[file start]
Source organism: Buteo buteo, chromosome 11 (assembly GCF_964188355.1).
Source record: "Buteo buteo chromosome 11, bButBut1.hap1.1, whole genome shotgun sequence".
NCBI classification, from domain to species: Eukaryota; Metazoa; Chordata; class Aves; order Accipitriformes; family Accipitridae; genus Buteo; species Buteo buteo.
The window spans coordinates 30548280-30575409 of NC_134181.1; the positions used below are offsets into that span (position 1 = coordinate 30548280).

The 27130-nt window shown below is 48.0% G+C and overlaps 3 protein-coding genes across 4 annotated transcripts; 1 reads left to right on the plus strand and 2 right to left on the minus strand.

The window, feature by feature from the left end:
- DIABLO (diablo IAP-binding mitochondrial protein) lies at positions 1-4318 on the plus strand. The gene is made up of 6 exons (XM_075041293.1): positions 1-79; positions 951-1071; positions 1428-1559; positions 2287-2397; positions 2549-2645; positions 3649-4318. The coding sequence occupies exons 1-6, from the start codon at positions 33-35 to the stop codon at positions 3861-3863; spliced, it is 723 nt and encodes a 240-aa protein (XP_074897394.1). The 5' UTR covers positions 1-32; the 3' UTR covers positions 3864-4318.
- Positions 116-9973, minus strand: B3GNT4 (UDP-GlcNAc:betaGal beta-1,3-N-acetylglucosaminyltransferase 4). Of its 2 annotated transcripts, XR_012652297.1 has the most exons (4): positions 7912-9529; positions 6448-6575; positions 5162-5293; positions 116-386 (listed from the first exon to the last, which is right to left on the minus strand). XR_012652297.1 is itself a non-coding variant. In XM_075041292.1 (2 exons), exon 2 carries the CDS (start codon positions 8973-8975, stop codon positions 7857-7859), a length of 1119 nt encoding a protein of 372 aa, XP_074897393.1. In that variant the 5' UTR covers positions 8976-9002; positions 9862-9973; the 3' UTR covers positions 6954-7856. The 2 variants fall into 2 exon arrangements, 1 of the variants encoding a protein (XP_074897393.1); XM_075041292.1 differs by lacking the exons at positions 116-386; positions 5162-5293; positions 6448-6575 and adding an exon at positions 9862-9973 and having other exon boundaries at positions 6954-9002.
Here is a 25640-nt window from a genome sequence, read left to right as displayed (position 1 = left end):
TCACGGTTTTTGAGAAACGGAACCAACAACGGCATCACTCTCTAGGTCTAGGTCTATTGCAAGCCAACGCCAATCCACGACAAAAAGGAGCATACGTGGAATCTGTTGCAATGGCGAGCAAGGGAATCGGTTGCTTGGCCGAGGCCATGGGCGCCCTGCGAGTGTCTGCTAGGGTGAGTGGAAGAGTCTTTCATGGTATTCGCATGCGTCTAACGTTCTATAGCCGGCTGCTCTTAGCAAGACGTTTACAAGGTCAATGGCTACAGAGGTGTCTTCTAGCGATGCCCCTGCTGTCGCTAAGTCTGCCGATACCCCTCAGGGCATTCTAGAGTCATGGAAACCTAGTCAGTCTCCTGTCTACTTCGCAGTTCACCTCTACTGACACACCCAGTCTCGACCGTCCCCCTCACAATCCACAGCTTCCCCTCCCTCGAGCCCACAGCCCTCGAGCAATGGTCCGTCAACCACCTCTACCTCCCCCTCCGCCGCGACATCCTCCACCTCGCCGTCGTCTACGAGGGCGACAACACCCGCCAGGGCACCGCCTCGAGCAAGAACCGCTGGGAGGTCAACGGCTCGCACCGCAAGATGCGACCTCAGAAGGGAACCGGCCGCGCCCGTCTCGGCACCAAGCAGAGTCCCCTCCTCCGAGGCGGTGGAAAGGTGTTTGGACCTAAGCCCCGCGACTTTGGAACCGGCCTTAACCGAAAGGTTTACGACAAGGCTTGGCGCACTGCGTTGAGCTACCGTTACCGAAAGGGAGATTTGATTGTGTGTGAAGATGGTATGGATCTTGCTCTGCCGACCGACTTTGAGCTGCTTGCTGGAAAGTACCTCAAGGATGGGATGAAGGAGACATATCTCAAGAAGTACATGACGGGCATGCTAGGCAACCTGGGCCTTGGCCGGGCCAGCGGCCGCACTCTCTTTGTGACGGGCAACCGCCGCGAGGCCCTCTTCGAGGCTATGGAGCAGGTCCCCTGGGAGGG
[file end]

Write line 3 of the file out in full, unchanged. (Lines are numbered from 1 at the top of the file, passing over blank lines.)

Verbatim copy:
NCBI classification, from domain to species: Eukaryota; Metazoa; Chordata; class Aves; order Accipitriformes; family Accipitridae; genus Buteo; species Buteo buteo.